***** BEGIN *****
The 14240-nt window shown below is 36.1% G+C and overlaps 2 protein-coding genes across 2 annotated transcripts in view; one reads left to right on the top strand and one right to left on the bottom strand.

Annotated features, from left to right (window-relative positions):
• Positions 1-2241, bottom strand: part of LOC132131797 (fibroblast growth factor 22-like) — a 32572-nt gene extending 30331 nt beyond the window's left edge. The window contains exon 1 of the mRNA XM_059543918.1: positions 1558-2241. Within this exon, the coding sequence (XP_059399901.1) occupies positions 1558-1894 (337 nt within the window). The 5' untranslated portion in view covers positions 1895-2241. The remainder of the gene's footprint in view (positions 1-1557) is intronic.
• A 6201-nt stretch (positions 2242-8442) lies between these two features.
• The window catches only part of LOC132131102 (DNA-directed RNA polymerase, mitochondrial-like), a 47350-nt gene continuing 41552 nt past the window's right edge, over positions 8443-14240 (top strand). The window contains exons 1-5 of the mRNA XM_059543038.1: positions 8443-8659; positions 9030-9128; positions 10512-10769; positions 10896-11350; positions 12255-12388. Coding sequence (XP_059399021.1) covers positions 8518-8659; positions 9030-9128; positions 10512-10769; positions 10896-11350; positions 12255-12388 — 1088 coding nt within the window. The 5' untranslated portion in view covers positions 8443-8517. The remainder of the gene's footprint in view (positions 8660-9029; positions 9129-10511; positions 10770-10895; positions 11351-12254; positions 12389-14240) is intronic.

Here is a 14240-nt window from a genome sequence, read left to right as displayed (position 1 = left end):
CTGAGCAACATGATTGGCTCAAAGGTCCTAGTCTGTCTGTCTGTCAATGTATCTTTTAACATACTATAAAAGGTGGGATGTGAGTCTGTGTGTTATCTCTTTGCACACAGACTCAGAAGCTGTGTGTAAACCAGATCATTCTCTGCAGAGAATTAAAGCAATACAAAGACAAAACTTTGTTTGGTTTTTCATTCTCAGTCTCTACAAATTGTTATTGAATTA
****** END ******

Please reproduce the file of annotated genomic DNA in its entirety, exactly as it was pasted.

The 14240-nt window shown below is 36.1% G+C and overlaps 2 protein-coding genes across 2 annotated transcripts in view; one reads left to right on the top strand and one right to left on the bottom strand.

Annotated features, from left to right (window-relative positions):
• Positions 1-2241, bottom strand: part of LOC132131797 (fibroblast growth factor 22-like) — a 32572-nt gene extending 30331 nt beyond the window's left edge. The window contains exon 1 of the mRNA XM_059543918.1: positions 1558-2241. Within this exon, the coding sequence (XP_059399901.1) occupies positions 1558-1894 (337 nt within the window). The 5' untranslated portion in view covers positions 1895-2241. The remainder of the gene's footprint in view (positions 1-1557) is intronic.
• A 6201-nt stretch (positions 2242-8442) lies between these two features.
• The window catches only part of LOC132131102 (DNA-directed RNA polymerase, mitochondrial-like), a 47350-nt gene continuing 41552 nt past the window's right edge, over positions 8443-14240 (top strand). The window contains exons 1-5 of the mRNA XM_059543038.1: positions 8443-8659; positions 9030-9128; positions 10512-10769; positions 10896-11350; positions 12255-12388. Coding sequence (XP_059399021.1) covers positions 8518-8659; positions 9030-9128; positions 10512-10769; positions 10896-11350; positions 12255-12388 — 1088 coding nt within the window. The 5' untranslated portion in view covers positions 8443-8517. The remainder of the gene's footprint in view (positions 8660-9029; positions 9129-10511; positions 10770-10895; positions 11351-12254; positions 12389-14240) is intronic.

Here is a 14240-nt window from a genome sequence, read left to right as displayed (position 1 = left end):
CTGAGCAACATGATTGGCTCAAAGGTCCTAGTCTGTCTGTCTGTCAATGTATCTTTTAACATACTATAAAAGGTGGGATGTGAGTCTGTGTGTTATCTCTTTGCACACAGACTCAGAAGCTGTGTGTAAACCAGATCATTCTCTGCAGAGAATTAAAGCAATACAAAGACAAAACTTTGTTTGGTTTTTCATTCTCAGTCTCTACAAATTGTTATTGAATTA